THE GAMBIA – The government of The Gambia, through the Ministry of Fisheries, Water Resources and National Assembly Matters, has inaugurated fish feed mills and aquaculture facility worth US$442,000 funded by the United Nations Food and Agriculture Organisation (FAO).
The project under the Technical Cooperation Programme (TCP) on ‘Support to Enhancing the Capacity of Youth and Women for Employment in Aquaculture’ is aimed to create new jobs, generate revenue and foreign exchange in the country, reports The Point.
According to James F.P. Gomez, Minister for Fisheries, Water Resources and National Assembly Matters, the country is particularly well positioned for fresh, brackish and marine fish farming and that the provision of these facilities will act as catalysts for enhancing food and nutrition security including economic development.
The fisheries sector of The Gambia is divided into two subsectors which include the industrial fisheries sub-sector, which is capital intensive and involves the use of fishing trawlers and the establishment of land-based fish processing plants. It is foreign-dominated.
The other sub-sector is Artisanal fisheries activities, which is donaminated by local fishers, fish processors and fish distributors and marketing operatives. Their activities are relatively low capital intensive, and the operators are scattered along the coastal and inland communities.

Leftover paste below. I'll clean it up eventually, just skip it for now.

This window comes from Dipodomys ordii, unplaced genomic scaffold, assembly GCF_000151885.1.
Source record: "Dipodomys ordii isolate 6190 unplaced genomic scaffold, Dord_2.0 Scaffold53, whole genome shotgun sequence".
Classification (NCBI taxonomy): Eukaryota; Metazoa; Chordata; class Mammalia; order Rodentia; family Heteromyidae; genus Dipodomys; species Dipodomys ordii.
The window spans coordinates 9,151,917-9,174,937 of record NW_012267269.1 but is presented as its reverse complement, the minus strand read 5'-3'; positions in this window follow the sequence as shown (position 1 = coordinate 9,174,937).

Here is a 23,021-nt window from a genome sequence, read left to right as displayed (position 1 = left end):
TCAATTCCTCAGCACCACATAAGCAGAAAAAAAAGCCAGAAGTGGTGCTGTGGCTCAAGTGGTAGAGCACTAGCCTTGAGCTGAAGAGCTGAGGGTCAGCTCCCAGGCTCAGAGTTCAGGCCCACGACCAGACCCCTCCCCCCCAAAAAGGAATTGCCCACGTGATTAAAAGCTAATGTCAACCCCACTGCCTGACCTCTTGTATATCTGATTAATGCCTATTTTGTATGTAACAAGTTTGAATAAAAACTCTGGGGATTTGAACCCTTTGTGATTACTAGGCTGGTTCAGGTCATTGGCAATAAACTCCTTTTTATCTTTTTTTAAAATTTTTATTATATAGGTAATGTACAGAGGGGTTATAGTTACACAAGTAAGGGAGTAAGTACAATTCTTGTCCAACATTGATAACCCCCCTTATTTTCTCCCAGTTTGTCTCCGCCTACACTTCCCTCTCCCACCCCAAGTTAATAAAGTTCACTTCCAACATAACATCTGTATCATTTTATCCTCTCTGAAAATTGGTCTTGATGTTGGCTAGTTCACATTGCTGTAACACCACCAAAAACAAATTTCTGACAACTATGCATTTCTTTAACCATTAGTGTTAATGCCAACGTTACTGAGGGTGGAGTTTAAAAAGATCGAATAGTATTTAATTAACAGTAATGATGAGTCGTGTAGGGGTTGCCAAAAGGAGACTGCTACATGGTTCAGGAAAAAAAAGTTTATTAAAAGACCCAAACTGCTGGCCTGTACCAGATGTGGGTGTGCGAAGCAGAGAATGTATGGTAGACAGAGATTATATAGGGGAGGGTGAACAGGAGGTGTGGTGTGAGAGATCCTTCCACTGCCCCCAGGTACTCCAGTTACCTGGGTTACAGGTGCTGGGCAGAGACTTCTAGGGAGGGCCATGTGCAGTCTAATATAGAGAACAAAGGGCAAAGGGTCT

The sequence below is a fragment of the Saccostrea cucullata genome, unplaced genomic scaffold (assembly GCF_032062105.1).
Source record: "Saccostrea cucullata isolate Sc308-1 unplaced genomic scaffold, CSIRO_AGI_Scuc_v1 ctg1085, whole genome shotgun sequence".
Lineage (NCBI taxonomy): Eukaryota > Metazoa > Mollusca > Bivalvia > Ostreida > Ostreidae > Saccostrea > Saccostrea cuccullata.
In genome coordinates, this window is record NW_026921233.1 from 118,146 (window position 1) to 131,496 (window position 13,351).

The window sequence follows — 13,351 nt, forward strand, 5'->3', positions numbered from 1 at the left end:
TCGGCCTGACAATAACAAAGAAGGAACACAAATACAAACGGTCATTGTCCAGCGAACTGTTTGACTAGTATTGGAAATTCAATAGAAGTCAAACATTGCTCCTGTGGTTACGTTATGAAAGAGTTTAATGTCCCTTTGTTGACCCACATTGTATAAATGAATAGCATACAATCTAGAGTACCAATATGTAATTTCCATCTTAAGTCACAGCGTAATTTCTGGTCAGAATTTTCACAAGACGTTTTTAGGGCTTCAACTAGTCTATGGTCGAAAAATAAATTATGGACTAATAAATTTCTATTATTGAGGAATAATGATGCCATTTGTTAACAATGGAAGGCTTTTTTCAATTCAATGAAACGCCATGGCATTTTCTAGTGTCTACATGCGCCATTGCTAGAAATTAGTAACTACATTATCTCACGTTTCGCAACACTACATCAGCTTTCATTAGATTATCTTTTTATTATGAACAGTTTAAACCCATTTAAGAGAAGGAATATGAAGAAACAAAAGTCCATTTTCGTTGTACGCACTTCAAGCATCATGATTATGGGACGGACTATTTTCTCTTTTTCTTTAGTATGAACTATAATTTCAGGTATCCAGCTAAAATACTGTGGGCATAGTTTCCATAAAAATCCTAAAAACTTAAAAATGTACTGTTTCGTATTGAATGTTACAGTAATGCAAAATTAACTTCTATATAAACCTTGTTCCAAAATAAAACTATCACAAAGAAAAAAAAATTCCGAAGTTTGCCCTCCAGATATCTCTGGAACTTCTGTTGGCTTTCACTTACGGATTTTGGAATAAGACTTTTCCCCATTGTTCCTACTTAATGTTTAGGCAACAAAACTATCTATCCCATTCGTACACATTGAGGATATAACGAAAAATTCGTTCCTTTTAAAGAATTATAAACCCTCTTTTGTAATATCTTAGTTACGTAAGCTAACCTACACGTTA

The Minister acknowledged the support government is gaining from FAO while challenging young people and women to take the lead in the project, as well make sure that the project is sustainable.
Shibu Rampedi, FAO country representative in The Gambia, clarified that whenever they get an opportunity to work with government or the communities, and utilise the technical cooperation, they see it as a start and an enabler for more to be done.
“We see that building a fish feed mill can create local opportunities that are aligned to what is happening in the world,” she stated.
“Fishing as a sector cannot only rely on fisheries; there is an opportunity for aquaculture and there is an opportunity to make sure that facilities such as the ones inaugurated are built and supported over the long term to not only create jobs for the youths and women but to also support fisheries and aquaculture value change,” she added.
The Gambia in its current National Development Plan for 2018-2021, is anticipating to increase fish and fish product exports from 32 to 43 percent, and intends to raise national budget allocation to the aquaculture sector from GMD 2 million (US$ 39,000, EUR 35,500) to GMD 10 million (US$ 195,000, EUR 177,800) by the end of the plan period.